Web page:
As if the two-story Vernacular Victorian on St. George Street isn’t extraordinary enough from the outside, the wedding chandelier in its foyer sheds light on the labor of love that has taken place within Rick and Kathy Marquis’s 18 years in here. Constructed between 1885 and 1894, it is a historic reimagination. “There isn’t a room I haven’t put forever into,” says Rick, “One room at a time.”
The ornate brass doorknobs adorning each door underwent a painstaking refinishing process. First, Rick and Kathy had to find the right number to match throughout the house at a salvage yard in DeLand. Each was painted one way or another, layered with years, in vogue with the era they ended up in.
Rick stripped each doorknob down to their original brass finish. “You strip it down and then start polishing. You’ll see different colors due to the amount of brass and copper used in each one, as brass is a mixture of both.”
Same went for the floors – carpet gave way to linoleum, which gave way to original pine floors. Used crowbars, claw hammers, saws, and floor sanders rented from Home Depot did the job, but not without a lot of elbow grease from Rick. Kathy was wisely out of town for the 12 days it took to tackle the staircase. He says he does his best work without supervision.
“You’ve got to understand the difference between a Victorian house and a normal house,” says Rick. “In a normal house, everything has its place. In a Victorian house, every place has a thing. We’ve got things from everywhere, for everything.”
The nautical room is Rick’s favorite, unless he is in trouble with Kathy. Then, it is the garage where his restored MG resides top down, awaiting its next adventure. After 40 years they have navigated calm and stormy seas.
Rick handbuilt eleven ship models in the nautical room, including the Charles W. Morgan (that took 400 hours to construct) and the Golden Hinde. He worked on elements while in hotel rooms during his tenure flying for FedEx, weaving ratlands before returning home to put each in place. In this room, an ornately scrimshawed 150-pound Swordfish bill rests on a bureau. Another huge bill, from a 350-pound fish, looks down upon a lifeboat compass from 1938, a brass mast headlight, and a compass. This last piece was given to Rick by his squadron upon retirement from the Navy where he served for 20 years, flying a single seat carrier based tactical aircraft.
Laying as many as 2,000 shells, Rick made the sailor’s valentines, a shellcraft originally sent home by sailors in Barbados while sugar trading in the 1850s. His favorite is the Compass Rose pattern matching the Pennsylvania Dutch country quilt on the wall above. Kathy’s expert ABCs sampler cross stitching is displayed, one stating, “No Matter What, No Matter Where, it’s Always Home if Love is There.”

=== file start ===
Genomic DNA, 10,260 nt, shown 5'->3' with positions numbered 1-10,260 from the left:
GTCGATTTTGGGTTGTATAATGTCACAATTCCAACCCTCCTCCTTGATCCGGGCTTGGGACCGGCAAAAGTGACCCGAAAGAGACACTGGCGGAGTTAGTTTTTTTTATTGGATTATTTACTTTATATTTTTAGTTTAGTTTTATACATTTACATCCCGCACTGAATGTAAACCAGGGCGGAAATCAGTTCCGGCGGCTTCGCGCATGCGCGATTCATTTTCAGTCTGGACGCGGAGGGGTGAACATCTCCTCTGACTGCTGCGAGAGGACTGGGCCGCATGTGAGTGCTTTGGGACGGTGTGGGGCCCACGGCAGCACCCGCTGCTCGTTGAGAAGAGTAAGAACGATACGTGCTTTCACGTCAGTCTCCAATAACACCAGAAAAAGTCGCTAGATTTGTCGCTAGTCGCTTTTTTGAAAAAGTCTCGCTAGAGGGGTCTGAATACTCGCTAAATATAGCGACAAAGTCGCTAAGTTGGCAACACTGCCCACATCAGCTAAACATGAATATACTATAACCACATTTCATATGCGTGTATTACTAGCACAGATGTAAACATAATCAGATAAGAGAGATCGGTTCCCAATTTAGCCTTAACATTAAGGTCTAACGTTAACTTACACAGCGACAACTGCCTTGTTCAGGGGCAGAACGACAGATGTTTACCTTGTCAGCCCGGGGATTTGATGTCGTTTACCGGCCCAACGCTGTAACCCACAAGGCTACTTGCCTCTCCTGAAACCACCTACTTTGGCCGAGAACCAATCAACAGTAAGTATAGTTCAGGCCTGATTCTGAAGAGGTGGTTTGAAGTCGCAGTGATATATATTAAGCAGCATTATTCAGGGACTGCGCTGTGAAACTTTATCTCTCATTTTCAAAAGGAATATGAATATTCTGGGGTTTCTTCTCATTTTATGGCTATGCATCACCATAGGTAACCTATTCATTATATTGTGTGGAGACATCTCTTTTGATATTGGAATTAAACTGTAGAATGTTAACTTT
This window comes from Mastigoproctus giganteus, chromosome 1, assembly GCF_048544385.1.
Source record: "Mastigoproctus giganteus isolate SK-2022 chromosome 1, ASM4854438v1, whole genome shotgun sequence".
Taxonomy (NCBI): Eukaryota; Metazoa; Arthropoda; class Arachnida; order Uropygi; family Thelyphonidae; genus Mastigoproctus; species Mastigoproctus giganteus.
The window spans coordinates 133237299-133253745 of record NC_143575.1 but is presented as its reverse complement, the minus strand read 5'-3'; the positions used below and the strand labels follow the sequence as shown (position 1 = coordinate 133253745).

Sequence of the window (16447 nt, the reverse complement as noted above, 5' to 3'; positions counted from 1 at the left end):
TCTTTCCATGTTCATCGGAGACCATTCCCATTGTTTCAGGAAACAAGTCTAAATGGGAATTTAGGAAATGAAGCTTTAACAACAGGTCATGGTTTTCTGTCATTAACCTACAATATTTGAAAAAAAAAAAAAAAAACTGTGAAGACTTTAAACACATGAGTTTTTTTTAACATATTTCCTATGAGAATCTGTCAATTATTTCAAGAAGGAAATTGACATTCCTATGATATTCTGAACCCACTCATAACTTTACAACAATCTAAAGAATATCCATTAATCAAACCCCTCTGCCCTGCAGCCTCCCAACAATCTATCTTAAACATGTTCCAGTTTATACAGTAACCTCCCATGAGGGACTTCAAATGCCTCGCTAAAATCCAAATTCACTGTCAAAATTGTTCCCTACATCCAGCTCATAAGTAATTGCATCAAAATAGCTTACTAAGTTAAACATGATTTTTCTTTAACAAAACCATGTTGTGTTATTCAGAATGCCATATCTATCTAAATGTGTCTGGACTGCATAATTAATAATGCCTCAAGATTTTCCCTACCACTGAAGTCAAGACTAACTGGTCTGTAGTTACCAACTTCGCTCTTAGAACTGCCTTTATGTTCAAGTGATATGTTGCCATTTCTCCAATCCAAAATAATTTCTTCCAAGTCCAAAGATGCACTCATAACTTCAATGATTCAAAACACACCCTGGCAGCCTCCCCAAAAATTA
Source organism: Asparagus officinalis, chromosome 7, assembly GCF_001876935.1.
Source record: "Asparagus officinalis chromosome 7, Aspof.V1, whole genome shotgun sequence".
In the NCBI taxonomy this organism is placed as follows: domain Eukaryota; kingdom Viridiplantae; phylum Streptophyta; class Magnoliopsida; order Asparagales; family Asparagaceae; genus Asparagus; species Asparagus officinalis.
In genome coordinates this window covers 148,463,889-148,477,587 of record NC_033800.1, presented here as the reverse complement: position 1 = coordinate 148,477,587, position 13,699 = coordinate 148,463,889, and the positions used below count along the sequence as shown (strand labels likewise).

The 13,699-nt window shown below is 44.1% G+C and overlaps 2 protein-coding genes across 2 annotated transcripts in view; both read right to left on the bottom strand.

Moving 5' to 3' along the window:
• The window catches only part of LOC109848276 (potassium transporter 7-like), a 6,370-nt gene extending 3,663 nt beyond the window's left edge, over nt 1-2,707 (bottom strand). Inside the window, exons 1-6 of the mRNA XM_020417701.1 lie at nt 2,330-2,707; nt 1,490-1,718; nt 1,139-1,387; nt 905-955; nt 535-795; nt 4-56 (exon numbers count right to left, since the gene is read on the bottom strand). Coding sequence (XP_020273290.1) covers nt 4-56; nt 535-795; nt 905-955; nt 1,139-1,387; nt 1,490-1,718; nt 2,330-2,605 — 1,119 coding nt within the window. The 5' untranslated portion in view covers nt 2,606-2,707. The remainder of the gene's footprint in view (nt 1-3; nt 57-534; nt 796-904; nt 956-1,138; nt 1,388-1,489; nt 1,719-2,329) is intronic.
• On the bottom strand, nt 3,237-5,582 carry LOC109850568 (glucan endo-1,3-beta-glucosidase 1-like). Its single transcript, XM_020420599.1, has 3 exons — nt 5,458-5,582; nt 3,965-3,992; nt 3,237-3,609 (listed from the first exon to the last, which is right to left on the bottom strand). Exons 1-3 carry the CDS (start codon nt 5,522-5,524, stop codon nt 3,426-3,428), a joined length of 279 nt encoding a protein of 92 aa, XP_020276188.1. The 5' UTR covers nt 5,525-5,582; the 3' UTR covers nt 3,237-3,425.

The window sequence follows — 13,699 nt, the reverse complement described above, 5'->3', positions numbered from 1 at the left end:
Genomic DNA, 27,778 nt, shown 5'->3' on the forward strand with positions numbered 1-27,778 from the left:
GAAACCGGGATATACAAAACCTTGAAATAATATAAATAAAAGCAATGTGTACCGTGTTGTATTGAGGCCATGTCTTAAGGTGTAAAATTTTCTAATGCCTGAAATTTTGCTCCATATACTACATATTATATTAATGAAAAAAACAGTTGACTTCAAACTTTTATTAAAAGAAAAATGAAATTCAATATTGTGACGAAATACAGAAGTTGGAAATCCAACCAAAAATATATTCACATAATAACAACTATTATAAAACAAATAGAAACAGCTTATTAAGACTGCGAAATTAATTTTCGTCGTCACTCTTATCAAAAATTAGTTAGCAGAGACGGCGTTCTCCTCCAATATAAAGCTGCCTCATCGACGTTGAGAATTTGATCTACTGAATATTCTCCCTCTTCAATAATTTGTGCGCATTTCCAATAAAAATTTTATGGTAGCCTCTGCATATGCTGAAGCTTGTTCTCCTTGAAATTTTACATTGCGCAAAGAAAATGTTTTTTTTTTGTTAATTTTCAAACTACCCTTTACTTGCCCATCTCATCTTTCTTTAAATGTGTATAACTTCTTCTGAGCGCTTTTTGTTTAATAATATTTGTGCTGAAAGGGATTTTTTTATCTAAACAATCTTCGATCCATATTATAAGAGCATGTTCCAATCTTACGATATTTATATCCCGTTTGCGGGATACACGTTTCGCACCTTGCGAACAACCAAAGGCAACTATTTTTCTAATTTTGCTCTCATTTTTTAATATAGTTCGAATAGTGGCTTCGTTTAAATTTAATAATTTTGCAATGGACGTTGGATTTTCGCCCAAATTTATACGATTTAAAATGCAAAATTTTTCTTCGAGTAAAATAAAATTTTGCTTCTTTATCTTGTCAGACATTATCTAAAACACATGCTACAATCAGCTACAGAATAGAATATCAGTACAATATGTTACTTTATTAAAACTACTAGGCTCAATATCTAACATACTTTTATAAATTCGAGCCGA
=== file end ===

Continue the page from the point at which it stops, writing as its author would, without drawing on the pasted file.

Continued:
A framed Supreme Court decision honors Rick’s federal lawyer father with a unanimous decision to protect the snail darter fish. Sitting opposite, a free-hand sampler stitched by his mother. Upstairs, a letter from Ronald Regan honoring the birth of their son adorns the wall, along with Eagle Scout memorabilia, and arrowheads.
Their son was the one that led them to the house. After spending the night with a friend in the area, he showed Rick a house for sale. “Dad you like old stuff, like fixing old stuff, why not move here?” “We found this place not long afterward,” Rick recalls with his unending smile.
As you pass the cedar closet, where the house once ended, a door in the ceiling opens to an innovative air conditioning system that worked before electricity by way of a fan pushing hot air out through the attic and drawing fresh air in.
Delivered by necessity through an upstairs window, an ancient English armoire adorns the master. Kathy picked the period-friendly tile and fixtures in the baths. “All my taste is in my mouth, and she picks all the colors,” Rick laughs. “Half of being smart is knowing what you are dumb at.”
A hand-painted wedding bench from Budapest greets guests in the dining room as a Quimper French pottery collection stands behind the wooden table surrounded by recaned chairs. In the kitchen, Mary Hadley pottery and rooster collection inspired by the fighting rooster on Rick’s squadron mug are displayed. “We love this place, we love this place. Can’t sit anywhere without knowing there was something we didn’t do to make it ours.”
The home was occupied by many interesting families from Plumber Jesse Ballard to Howard A. Trueman, President of the Trueman Drug Company, to J.D. Rahner, general passenger agent for the Florida East Coast Railway Company and chairman of the Y.M.C.A. The carriage house and three 1,500 square feet homes dotting the property served as guest houses. At one point, the Fagan family, known for their shrimp empire, owned the house as well. “I never dreamed we would live this good,” says Rick. “Could never buy it now, and certainly have no plans to sell it.”
So now what? “This place is like the Golden Gate Bridge. Once you get to one end, you start painting again.”
At the end, the best element of the house is actually not the house at all. “It is the people in our neighborhood,” says Rick. “They make this what it is. Their support through the tough times has been our anchor.”
Written by Lauren Eastman. Photography by Brian Miller.